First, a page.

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The gas giant Jupiter, the next planet beyond Mars in the solar system, is inhospitable to life in any currently imaginable form. But its icy moons – especially Europa – have potential. A number of missions have flown past Jupiter and its moons on route to other places, but Nasa’s Galileo mission was the first designed to specifically orbit the planet and study its moons. It collected images and data in the Jovian system from 1995 to 2003, passing Europa 12 times.

Jupiter’s moon Europa is one of the most likely places to harbour life outside Earth, with its liquid oceans and gravitational energy sources

Pictures and data collected by this spacecraft suggest that Europa has a layered structure like Earth: an iron-rich core, a rocky mantle and a crust of ice. Magnetic field measurements found an electric current inside, consistent with a salty liquid ocean beneath the thick crust of ice around the whole planet. Photographs showing huge cracks in the ice, taken by the same mission, support this idea.

Europa’s surface resembles Earth’s sea ice in Antarctica, explains François Poulet from the Institute of Space Astrophysics at the Université Paris-Sud in France: ‘It indicates that the ice is geologically pretty young and it could be proof of its interaction with a reservoir of liquid water.’ In December 2012, the Hubble Space Telescope also detected water vapour above Europa’s South Pole and it was proposed this came from erupting water plumes. Spacecraft have not yet seen these plumes, however, so if they do exist they must be intermittent.

So, Europa probably has water. But what about the other two necessary components to be habitable? It has a source of heat energy coming from the friction of being pulled towards Jupiter’s gravitational field by different amounts during different stages of its elliptical orbit. There is also plenty of radiation around Jupiter to potentially start chemical reactions (strong enough to also very quickly destroy any organic compound formed). But whether it has the correct raw chemical ingredients isn’t yet known; modelling suggests that it might, but more hard data is needed.

In 2022, both the European Space Agency (ESA) and Nasa plan to launch spacecraft that will get up close and personal with Europa. ESA’s Jupiter Icy Moons Explorer (Juice) will take over seven years to reach the Jovian system. ‘We will arrive at the end of 2029 and start operation during 2030,’ says Poulet, a member of the team developing the visible and infrared spectrometer onboard called Majis (Moons and Jupiter Imaging Spectrometer). The main target of the Juice mission is Ganymede, another of Jupiter’s moons, but Europa will receive two flybys. Majis will characterise the surface composition of this moon and – together with the UV spectrometer onboard – determine the composition of Europa’s very thin atmosphere. Other cameras and spectrometers will also help build understanding of this icy world’s interior and crust.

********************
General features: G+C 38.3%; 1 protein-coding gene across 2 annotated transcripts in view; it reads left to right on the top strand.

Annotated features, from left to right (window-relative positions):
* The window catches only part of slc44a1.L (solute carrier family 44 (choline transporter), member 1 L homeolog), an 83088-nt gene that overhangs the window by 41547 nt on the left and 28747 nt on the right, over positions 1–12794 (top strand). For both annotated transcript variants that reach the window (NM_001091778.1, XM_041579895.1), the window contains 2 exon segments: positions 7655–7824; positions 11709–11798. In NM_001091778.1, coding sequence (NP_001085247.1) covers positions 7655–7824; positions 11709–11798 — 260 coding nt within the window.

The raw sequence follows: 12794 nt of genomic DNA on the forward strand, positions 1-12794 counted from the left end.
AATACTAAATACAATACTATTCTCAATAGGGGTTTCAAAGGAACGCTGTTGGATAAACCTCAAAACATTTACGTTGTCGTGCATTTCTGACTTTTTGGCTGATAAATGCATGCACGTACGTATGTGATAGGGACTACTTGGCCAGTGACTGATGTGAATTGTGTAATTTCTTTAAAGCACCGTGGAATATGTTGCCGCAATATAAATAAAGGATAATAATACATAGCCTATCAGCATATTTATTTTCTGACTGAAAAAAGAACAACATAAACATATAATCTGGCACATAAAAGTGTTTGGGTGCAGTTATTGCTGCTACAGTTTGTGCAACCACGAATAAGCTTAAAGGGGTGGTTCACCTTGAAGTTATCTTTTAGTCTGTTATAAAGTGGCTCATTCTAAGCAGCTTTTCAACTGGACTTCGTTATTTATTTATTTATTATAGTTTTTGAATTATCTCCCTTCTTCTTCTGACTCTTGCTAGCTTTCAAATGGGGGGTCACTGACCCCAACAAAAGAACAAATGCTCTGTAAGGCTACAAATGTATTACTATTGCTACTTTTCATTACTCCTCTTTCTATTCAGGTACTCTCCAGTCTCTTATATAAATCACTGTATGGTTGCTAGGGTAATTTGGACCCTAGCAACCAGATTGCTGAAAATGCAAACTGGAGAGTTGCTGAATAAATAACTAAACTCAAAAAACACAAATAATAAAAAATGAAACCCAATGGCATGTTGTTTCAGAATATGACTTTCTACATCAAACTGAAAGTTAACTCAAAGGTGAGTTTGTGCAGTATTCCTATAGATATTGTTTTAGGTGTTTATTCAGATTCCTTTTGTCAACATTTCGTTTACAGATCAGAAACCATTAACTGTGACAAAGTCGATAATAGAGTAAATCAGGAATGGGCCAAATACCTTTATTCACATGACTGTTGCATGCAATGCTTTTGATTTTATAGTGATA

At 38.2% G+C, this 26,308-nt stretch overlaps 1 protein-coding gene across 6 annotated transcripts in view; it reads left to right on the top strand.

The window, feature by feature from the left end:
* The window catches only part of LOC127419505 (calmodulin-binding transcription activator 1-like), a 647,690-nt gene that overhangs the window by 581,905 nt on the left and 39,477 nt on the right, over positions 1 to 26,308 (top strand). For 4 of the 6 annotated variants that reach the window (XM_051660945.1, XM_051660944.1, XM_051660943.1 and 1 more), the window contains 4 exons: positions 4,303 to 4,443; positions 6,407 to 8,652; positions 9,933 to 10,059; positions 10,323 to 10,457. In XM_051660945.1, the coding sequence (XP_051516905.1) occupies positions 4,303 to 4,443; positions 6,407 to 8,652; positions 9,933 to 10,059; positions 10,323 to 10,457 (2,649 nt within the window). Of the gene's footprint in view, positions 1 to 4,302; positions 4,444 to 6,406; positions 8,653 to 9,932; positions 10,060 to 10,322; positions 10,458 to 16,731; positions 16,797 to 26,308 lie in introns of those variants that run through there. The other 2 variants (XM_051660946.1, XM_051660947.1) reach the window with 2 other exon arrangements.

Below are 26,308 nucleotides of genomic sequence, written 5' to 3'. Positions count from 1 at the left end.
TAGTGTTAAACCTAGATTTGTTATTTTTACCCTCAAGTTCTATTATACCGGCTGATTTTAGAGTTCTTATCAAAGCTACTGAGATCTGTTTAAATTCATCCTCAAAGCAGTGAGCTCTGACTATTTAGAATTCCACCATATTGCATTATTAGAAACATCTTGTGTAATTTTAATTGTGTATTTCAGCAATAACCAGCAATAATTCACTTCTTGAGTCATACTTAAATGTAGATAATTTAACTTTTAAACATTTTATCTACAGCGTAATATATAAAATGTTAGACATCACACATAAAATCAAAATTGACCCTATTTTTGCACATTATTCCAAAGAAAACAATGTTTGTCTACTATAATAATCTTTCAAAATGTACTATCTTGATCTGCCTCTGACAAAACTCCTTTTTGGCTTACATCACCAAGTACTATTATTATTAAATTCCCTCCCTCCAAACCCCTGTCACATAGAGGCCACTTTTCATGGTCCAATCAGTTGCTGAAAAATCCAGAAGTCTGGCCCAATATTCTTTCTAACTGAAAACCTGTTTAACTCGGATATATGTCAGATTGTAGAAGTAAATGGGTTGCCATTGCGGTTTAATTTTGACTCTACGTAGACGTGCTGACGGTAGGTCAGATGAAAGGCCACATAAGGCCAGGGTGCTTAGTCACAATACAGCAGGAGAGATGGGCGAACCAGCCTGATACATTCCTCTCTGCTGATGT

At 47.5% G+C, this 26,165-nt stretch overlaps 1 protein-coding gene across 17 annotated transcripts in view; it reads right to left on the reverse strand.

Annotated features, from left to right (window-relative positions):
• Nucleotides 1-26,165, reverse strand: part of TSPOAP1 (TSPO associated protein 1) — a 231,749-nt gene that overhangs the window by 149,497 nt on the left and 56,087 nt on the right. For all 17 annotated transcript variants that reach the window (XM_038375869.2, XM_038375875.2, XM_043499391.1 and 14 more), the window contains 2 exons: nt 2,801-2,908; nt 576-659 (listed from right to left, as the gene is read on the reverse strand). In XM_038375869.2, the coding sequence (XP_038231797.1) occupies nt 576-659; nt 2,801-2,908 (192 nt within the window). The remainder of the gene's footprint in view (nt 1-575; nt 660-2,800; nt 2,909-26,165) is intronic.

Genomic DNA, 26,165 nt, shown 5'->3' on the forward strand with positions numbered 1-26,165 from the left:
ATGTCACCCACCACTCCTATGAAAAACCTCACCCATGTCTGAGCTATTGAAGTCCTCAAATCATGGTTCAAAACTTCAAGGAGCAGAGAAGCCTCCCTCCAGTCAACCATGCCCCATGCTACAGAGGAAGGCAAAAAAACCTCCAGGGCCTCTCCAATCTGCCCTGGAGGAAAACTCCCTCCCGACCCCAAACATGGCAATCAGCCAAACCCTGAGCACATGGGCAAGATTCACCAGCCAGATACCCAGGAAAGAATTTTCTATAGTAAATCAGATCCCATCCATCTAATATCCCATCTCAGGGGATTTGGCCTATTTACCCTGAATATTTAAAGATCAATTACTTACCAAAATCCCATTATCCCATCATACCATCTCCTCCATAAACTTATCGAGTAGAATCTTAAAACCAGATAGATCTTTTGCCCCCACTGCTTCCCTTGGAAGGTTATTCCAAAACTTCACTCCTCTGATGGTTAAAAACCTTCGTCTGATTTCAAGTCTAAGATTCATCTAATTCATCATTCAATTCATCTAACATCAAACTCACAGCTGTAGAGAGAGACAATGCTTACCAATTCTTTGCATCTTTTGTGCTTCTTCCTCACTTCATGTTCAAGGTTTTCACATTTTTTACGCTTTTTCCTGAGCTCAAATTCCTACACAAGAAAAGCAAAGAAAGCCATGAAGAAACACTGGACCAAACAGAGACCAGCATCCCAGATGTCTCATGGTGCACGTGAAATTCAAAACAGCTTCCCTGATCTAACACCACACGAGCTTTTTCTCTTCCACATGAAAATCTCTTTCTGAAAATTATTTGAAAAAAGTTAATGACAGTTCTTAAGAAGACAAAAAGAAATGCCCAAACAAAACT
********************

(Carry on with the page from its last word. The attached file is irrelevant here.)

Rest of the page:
For Nasa’s Europa Clipper mission, Europa is the star of the show. While the seemingly obvious mission would be to orbit Europa for a few years, any spacecraft doing this would be exposed to life-shortening radiation from Jupiter. Instead, Europa clipper will orbit Jupiter, dipping in and out of its radiation belt. It will carry out at least 45 close flybys of Europa over three and a half years. A mixture of cameras and spectrometers will examine the moon and its tenuous atmosphere. If the water plumes above the South Pole do exist, it will also be able to fly through these and therefore directly measure the chemical composition of the moon’s ocean. If the Europa Clipper launches in 2022, there are two possible arrival times for it: 2025, if Nasa’s new Space Launch System (SLS) that is currently in development is used, or January 2030, if a traditional rocket is used.